New Saba Rock

Skullduggery and Buried Treasure
The Pirates of the BVI


by Julian Putley

Illustrations by Christine Taylor

Fifteen men on a dead man's chest,
Yo ho ho and a bottle of rum!
Drink and the devil had done for the rest,
Yo ho ho and a bottle of rum!

It was Robert Louis Stevenson who helped highlight Caribbean piracy with his now world famous book, Treasure Island, and it appears that many of the book's colorful characters and events were gleaned from actual events surrounding the British Virgin Islands. Long John Silver, the story's lovable but crafty old peg-legged pirate may have been modeled after John Lloyd. Dead Chest Cay happens to be in the BVI and was used by Stevenson in his fragment of pirate song. The dates of the fictional account and the actual event are identical and on and on. In fact the similarities seem too uncanny to be coincidental.

The essence of Caribbean history combines indigenous Indians, explorers, adventurers, opportunists and unwilling migrants. Ever since the Spanish claimed the Caribbean region as Illustration of Pirate in shiptheirs in 1492 European nations have taken exception to this sweeping assertion. Wars and conflict became commonplace from the 1500s right through to the golden age of piracy (the early 1700s) and beyond. Men laid off between wars quickly turned to piracy as a means of survival and a life of carefree abandon. The BVI had its share of colorful transients and many legends abound. Francis Drake and John Hawkins were undoubtedly here and Drake became England's hero when he returned home after a circumnavigation with his ship, the Golden Hind, laden with Spanish treasure. Morally there was no compunction with regard to raiding Spanish ships – after all their treasure had been stolen from the native peoples.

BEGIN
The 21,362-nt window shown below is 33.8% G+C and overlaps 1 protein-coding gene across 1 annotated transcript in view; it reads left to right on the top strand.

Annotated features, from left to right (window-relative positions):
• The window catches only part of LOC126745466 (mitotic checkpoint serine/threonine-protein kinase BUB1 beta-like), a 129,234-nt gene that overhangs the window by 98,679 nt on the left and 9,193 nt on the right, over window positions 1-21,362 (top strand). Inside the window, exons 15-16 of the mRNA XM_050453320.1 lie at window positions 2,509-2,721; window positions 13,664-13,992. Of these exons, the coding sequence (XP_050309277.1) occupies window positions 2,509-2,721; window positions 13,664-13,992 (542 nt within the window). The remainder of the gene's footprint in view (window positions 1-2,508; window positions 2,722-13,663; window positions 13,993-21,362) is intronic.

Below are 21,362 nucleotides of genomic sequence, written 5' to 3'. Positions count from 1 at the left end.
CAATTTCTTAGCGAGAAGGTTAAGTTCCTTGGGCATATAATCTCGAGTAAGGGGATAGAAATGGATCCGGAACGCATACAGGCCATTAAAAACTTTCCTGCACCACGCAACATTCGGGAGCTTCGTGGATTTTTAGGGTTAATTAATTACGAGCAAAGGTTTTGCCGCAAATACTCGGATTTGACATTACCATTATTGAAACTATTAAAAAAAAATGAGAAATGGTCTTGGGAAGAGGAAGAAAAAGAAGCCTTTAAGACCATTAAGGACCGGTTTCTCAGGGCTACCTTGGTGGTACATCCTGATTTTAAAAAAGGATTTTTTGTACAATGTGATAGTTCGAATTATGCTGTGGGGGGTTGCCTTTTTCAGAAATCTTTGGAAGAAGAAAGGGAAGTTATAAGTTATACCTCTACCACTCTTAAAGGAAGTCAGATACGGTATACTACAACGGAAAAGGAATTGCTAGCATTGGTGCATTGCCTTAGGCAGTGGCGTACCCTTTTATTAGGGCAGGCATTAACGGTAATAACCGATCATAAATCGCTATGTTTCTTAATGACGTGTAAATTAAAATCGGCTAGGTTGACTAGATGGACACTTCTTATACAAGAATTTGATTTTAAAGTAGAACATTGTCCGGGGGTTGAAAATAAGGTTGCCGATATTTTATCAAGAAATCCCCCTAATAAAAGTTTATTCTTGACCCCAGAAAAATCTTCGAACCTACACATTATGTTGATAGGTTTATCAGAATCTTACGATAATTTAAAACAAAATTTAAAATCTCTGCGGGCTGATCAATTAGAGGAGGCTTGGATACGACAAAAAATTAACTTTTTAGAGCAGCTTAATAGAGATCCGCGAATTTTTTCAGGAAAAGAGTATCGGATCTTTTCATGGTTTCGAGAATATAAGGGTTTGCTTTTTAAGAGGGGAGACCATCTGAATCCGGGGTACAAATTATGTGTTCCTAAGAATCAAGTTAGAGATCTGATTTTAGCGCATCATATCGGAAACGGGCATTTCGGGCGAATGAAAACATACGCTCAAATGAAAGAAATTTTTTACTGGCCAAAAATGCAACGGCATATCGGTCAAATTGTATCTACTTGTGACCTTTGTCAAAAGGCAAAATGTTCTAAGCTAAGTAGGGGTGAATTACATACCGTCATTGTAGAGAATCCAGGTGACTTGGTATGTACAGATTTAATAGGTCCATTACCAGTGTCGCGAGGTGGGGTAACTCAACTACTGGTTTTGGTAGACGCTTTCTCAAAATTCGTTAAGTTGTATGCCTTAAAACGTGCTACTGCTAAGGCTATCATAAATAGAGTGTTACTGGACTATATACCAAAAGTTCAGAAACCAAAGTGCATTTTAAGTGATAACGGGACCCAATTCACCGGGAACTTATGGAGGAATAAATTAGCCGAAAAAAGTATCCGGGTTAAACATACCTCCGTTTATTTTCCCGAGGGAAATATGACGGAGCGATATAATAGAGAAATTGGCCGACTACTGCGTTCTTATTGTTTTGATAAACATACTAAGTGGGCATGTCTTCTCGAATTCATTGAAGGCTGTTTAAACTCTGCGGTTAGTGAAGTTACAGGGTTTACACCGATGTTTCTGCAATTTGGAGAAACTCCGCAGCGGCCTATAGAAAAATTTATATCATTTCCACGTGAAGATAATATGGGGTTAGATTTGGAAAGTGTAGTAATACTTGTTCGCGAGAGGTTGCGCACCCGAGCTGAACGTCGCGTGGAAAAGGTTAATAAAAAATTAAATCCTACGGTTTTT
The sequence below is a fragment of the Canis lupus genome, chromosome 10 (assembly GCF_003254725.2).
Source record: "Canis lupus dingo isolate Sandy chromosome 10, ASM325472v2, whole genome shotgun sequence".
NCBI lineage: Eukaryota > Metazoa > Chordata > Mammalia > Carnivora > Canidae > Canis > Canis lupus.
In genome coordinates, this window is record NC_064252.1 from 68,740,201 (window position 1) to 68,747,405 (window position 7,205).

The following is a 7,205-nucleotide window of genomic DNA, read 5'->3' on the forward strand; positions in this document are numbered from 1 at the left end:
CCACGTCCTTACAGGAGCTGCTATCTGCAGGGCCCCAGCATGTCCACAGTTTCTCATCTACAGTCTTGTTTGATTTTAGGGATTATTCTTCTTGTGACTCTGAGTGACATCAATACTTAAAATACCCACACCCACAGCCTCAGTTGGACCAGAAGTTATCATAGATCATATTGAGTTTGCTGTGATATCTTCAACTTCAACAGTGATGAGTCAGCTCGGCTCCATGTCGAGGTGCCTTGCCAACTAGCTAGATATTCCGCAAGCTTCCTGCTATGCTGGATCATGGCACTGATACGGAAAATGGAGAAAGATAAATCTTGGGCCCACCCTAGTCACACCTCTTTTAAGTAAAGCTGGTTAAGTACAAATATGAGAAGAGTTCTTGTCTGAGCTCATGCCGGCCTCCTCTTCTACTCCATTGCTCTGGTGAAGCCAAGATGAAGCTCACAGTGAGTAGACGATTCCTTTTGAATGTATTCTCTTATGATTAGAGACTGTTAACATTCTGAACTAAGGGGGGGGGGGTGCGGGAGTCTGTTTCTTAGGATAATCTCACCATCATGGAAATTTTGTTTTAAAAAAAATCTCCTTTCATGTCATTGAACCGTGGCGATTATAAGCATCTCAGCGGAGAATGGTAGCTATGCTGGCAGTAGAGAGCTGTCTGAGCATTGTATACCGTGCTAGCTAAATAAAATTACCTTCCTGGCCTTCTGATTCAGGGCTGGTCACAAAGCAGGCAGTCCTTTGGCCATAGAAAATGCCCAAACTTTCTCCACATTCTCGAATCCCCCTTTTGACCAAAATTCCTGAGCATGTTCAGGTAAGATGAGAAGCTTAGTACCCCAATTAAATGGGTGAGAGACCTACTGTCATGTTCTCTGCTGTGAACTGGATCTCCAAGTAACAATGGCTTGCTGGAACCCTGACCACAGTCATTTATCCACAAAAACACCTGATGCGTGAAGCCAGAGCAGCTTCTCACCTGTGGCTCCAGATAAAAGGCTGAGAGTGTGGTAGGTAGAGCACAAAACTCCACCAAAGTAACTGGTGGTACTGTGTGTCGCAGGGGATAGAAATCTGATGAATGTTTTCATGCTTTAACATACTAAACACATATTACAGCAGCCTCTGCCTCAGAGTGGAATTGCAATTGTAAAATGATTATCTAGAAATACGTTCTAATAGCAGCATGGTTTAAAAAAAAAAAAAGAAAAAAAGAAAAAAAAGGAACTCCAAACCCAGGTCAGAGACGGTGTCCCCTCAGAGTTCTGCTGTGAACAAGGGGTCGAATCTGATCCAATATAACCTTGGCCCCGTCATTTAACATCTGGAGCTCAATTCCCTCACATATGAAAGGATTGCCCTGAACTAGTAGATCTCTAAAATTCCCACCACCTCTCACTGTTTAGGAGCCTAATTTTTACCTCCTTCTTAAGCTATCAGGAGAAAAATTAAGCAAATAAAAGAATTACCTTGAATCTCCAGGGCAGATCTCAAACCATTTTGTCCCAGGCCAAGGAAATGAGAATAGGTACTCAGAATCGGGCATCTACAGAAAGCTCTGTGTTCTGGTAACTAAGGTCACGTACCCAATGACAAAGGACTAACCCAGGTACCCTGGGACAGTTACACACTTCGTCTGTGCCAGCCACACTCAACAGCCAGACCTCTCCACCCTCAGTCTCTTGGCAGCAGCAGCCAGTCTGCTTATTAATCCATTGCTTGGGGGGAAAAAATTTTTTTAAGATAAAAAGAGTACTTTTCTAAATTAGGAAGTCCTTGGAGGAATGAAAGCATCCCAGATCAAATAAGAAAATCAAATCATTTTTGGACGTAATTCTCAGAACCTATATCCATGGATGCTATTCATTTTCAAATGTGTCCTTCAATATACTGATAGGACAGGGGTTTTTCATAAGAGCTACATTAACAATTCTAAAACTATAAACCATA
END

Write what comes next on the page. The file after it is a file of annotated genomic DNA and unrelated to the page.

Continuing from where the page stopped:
Blackbeard was probably the most notorious of all pirates. A ruthless giant of a man he is credited with marooning fifteen men on the BVI's Dead Chest Cay and some that couldn't swim fetched up on Peter Island's Dead Man's Bay – or so the legend goes – for obvious reasons detailed log books were not kept. Similarly the voracious pirate Black Sam Bellamy plundered many a ship in the eastern Caribbean and the legend goes that Bellamy Cay in Trellis Bay became a temporary base and was named for him.